Those who are able to modify and compile computer source code are known as Wizards and those who can't are "non-wizard". Everyone can become a wizard given the right amount of reading, practice and patience.
Origin[edit | edit source]
Richard Stallman provided this quote when asked if free software with restrictions such as blacklists qualifies as free software :
"Someone can publish a modified version which works with any web site, and distros can include that. Then non-wizard users will get around those restrictions."
Introduction to wizardry[edit | edit source]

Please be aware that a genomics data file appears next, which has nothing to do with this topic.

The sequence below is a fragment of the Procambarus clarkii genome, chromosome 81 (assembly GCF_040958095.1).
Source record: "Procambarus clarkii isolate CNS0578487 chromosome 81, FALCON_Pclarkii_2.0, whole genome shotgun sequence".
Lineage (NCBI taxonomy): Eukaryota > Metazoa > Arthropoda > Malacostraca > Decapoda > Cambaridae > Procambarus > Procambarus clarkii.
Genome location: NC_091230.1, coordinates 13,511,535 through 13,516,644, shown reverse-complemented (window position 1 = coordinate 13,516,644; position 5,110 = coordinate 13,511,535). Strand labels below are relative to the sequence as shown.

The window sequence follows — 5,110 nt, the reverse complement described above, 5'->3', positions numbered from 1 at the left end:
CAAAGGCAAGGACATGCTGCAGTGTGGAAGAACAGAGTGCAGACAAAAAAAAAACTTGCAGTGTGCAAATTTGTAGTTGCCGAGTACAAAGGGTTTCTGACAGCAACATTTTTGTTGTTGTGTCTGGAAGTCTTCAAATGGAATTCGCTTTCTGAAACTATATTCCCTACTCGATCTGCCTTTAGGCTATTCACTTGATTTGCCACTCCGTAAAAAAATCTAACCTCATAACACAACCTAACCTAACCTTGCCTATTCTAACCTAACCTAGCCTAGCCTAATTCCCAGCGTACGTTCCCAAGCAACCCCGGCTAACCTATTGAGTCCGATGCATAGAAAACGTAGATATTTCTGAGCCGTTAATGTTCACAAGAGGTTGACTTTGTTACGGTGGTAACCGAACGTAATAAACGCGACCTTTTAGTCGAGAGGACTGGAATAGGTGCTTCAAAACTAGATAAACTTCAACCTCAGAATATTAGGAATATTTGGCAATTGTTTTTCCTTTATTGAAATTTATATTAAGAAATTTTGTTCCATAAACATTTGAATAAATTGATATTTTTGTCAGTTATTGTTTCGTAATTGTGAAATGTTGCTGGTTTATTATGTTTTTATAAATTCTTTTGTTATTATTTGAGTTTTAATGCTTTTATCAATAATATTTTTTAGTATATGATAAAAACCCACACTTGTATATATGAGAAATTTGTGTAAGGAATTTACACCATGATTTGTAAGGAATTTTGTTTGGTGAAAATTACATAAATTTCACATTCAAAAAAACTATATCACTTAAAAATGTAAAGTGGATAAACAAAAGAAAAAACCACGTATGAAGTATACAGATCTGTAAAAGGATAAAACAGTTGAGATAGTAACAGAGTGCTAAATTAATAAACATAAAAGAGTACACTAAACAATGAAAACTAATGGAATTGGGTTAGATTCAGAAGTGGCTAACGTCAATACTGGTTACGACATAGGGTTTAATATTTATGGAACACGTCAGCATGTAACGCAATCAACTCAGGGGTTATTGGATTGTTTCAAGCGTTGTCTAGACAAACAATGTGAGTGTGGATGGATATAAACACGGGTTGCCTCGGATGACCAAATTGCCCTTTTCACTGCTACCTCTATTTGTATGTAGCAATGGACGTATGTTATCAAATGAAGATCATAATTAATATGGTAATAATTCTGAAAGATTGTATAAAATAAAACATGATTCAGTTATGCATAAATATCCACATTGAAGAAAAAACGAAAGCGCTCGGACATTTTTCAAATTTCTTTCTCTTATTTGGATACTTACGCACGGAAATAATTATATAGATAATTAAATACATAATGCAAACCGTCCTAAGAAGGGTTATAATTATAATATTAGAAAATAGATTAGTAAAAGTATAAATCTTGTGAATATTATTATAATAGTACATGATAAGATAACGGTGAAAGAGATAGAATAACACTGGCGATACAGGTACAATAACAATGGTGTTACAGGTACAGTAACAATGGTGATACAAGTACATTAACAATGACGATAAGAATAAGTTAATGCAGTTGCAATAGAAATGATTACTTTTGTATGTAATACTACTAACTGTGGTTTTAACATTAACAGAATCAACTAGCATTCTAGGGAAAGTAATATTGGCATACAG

The following very simple C program will output "Hello world!" to a terminal.
This program can be compiled with the GNU C Compiler by running
gcc with the filename and
-o and a output filename:
gcc helloworld.c -o helloworld
You can then execute your new program by running
./helloworld which will output "Hello world!" and a newline. If you modify the output text "Hello world!" to something else such as "I am now a low-level wizard!" and recompile it then you're a beginner-level wizard. Congratulations.
Famous wizards[edit | edit source]
Richard Stallman, who wrote the original GCC compiler, is of course a high-level Wizard. Linus Torvalds, author of the Linux kernel, is also a wizard. Katie, Konqi and Beastie are of course also wizards.